Via Yogesh Gupta
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The receptor-like cytoplasmic kinase BSR1 mediates chitin-induced defense signaling in rice cells

The receptor-like cytoplasmic kinase BSR1 mediates chitin-induced defense signaling in rice cells | Trends in MPMI | Scoop.it
Broad-Spectrum Resistance 1 (BSR1) encodes a rice receptor-like cytoplasmic kinase, and enhances disease resistance when overexpressed. Rice plants overexpressing BSR1 are highly resistant to diverse pathogens, including rice blast fungus. However, the mechanism responsible for this resistance has not been fully characterized. To analyze the BSR1 function, BSR1-knockout (BSR1-KO) plants were generated using a clustered regularly interspaced short palindromic repeat (CRISPR)/CRISPR-associated protein 9 (Cas9) system. Experiments using suspension-cultured cells revealed that defense responses including H2O2 production (i.e. oxidative burst) and expression of defense-related genes induced by autoclaved conidia of the rice blast fungus significantly decreased in BSR1-KO cells. Furthermore, a treatment with chitin oligomers which function as microbe-associated molecular patterns (MAMPs) of the rice blast fungus resulted in considerably suppressed defense responses in BSR1-KO cells. These results suggest that BSR1 is important for the rice innate immunity triggered by the perception of chitin.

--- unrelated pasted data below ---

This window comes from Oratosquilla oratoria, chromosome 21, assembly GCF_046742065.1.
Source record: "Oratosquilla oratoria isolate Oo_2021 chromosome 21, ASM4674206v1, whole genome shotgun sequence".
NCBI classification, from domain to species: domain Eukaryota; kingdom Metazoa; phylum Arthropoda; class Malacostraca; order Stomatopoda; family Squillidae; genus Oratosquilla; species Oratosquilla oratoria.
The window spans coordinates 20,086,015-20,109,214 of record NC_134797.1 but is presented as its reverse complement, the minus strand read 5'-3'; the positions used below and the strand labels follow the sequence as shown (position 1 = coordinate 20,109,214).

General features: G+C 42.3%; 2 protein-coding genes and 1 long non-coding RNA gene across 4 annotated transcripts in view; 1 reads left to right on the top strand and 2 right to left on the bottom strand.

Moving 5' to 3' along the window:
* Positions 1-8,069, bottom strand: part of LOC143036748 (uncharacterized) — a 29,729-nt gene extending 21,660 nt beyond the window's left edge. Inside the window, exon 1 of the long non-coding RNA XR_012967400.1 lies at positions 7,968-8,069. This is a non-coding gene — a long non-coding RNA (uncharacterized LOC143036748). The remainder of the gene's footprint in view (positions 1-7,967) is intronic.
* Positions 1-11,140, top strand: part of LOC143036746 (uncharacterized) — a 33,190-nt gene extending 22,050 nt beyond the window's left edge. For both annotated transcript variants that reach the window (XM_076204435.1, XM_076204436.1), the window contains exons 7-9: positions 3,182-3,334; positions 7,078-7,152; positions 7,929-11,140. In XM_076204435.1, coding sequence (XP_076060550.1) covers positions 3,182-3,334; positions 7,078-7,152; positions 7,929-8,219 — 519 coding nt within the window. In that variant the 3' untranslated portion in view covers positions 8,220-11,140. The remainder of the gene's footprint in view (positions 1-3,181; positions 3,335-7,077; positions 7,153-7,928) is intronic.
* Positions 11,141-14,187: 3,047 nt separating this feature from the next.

Via Jonathan Plett, Elsa Ballini
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A computational interactome for prioritizing genes associated with complex agronomic traits in rice (Oryza sativa)

A computational interactome for prioritizing genes associated with complex agronomic traits in rice (Oryza sativa) | Trends in MPMI | Scoop.it
Rice (Oryza sativa) is one of the most important staple foods for more than half of the global population. Many rice traits are quantitative, complex and controlled by multiple interacting genes. Thus, a full understanding of genetic relationships will be critical to systematically identify genes controlling agronomic traits. We developed a genome-wide rice protein–protein interaction network (RicePPINet, http://netbio.sjtu.edu.cn/riceppinet) using machine learning with structural relationship and functional information. RicePPINet contained 708 819 predicted interactions for 16 895 non-transposable element related proteins. The power of the network for discovering novel protein interactions was demonstrated through comparison with other publicly available protein–protein interaction (PPI) prediction methods, and by experimentally determined PPI data sets. Furthermore, global analysis of domain-mediated interactions revealed RicePPINet accurately reflects PPIs at the domain level. Our studies showed the efficiency of the RicePPINet-based method in prioritizing candidate genes involved in complex agronomic traits, such as disease resistance and drought tolerance, was approximately 2–11 times better than random prediction. RicePPINet provides an expanded landscape of computational interactome for the genetic dissection of agronomically important traits in rice.

Via Elsa Ballini